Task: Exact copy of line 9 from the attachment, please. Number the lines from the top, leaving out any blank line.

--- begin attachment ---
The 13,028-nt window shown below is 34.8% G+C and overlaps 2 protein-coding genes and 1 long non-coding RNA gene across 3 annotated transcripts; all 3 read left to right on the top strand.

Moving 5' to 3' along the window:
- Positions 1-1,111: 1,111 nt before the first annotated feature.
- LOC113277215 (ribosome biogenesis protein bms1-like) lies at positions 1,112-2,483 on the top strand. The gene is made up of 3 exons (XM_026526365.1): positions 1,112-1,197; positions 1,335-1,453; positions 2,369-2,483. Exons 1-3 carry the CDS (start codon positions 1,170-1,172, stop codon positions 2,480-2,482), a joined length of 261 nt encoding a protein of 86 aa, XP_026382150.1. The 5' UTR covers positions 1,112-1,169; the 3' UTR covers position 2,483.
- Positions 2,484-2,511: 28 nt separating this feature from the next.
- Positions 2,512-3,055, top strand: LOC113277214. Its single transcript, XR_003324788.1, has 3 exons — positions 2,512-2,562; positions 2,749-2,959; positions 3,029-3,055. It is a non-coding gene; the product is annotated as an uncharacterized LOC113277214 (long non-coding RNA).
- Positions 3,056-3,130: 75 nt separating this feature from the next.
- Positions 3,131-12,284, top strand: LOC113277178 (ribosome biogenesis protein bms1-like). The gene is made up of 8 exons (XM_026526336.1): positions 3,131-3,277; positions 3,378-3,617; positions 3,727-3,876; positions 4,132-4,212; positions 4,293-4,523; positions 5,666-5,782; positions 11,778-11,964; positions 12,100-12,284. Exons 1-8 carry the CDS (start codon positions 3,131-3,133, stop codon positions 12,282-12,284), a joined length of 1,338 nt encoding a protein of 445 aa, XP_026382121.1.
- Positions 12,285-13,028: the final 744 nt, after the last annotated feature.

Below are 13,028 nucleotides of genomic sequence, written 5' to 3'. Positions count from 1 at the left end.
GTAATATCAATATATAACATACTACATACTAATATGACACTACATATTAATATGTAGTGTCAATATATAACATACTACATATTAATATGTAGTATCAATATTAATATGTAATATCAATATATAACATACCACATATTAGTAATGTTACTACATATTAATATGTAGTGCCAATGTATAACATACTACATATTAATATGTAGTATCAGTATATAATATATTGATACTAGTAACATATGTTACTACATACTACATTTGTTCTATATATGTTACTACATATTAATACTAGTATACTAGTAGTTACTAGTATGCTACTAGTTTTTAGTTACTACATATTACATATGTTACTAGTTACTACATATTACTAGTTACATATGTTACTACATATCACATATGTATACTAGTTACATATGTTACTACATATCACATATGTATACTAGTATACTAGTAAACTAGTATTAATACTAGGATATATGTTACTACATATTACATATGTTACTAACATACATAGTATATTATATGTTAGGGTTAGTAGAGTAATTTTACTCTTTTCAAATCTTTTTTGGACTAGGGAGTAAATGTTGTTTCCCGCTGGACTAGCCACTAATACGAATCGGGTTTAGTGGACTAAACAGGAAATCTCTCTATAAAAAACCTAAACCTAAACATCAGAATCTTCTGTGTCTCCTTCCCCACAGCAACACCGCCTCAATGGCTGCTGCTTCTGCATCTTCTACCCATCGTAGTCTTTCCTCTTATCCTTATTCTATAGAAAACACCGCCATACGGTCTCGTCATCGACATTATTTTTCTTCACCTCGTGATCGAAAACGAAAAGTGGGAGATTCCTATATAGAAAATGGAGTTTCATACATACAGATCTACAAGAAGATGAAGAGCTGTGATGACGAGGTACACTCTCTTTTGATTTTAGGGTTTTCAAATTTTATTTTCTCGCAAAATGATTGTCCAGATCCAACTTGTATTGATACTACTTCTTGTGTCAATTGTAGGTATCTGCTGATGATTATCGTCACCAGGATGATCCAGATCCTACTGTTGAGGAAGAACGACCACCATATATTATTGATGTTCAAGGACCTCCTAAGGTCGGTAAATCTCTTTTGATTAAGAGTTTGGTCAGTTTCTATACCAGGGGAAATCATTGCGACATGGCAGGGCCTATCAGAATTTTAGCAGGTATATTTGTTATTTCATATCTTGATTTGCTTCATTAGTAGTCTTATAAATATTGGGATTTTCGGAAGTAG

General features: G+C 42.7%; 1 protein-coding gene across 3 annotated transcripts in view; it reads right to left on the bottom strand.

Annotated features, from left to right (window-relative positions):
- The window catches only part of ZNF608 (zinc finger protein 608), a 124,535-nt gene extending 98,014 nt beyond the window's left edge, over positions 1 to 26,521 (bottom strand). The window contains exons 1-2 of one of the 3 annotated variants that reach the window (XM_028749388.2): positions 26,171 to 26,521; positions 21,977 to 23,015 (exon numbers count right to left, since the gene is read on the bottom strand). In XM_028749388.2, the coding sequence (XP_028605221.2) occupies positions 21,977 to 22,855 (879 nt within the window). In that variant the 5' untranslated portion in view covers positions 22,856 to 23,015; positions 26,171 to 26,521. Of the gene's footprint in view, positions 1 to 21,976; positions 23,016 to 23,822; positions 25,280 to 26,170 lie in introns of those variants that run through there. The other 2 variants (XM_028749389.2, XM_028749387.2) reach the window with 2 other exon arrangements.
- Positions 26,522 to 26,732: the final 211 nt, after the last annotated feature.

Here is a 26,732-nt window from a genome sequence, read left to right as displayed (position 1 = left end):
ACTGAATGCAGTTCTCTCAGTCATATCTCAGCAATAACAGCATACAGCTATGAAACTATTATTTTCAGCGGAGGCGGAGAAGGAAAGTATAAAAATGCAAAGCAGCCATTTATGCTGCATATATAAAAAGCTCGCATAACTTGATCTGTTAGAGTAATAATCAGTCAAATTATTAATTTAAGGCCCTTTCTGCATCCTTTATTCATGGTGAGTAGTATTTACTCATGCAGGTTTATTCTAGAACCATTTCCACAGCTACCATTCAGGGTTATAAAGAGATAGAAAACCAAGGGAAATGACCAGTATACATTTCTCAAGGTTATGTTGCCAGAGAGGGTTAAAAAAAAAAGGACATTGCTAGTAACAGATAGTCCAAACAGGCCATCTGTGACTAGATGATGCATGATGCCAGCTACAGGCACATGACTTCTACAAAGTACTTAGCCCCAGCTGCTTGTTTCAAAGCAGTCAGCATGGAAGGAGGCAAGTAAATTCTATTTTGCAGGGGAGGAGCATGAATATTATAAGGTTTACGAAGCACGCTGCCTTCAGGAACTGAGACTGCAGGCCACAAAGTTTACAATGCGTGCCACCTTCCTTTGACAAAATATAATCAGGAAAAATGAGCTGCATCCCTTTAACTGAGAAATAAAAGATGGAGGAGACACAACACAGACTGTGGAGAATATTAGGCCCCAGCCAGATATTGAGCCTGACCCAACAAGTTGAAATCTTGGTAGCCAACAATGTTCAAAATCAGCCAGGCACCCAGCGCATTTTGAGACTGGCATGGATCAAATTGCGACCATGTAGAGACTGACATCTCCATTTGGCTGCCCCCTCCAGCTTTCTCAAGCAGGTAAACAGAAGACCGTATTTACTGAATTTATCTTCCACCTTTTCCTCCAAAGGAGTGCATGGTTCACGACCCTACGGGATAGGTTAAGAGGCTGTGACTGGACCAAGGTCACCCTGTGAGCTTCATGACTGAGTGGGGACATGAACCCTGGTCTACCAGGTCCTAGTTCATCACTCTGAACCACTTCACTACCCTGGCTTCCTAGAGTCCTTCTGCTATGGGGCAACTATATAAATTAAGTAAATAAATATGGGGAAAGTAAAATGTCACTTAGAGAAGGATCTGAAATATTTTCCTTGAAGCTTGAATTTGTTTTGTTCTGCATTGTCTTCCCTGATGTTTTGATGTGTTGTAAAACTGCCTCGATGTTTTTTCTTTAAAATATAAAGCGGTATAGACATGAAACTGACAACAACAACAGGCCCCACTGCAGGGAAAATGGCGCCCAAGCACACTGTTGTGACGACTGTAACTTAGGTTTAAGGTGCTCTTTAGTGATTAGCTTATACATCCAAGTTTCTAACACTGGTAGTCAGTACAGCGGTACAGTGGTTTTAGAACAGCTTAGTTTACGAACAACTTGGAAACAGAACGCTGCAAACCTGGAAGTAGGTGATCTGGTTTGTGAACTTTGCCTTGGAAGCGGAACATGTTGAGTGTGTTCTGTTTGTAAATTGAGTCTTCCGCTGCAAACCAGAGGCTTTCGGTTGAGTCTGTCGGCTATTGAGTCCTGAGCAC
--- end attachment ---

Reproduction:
- Positions 12,285-13,028: the final 744 nt, after the last annotated feature.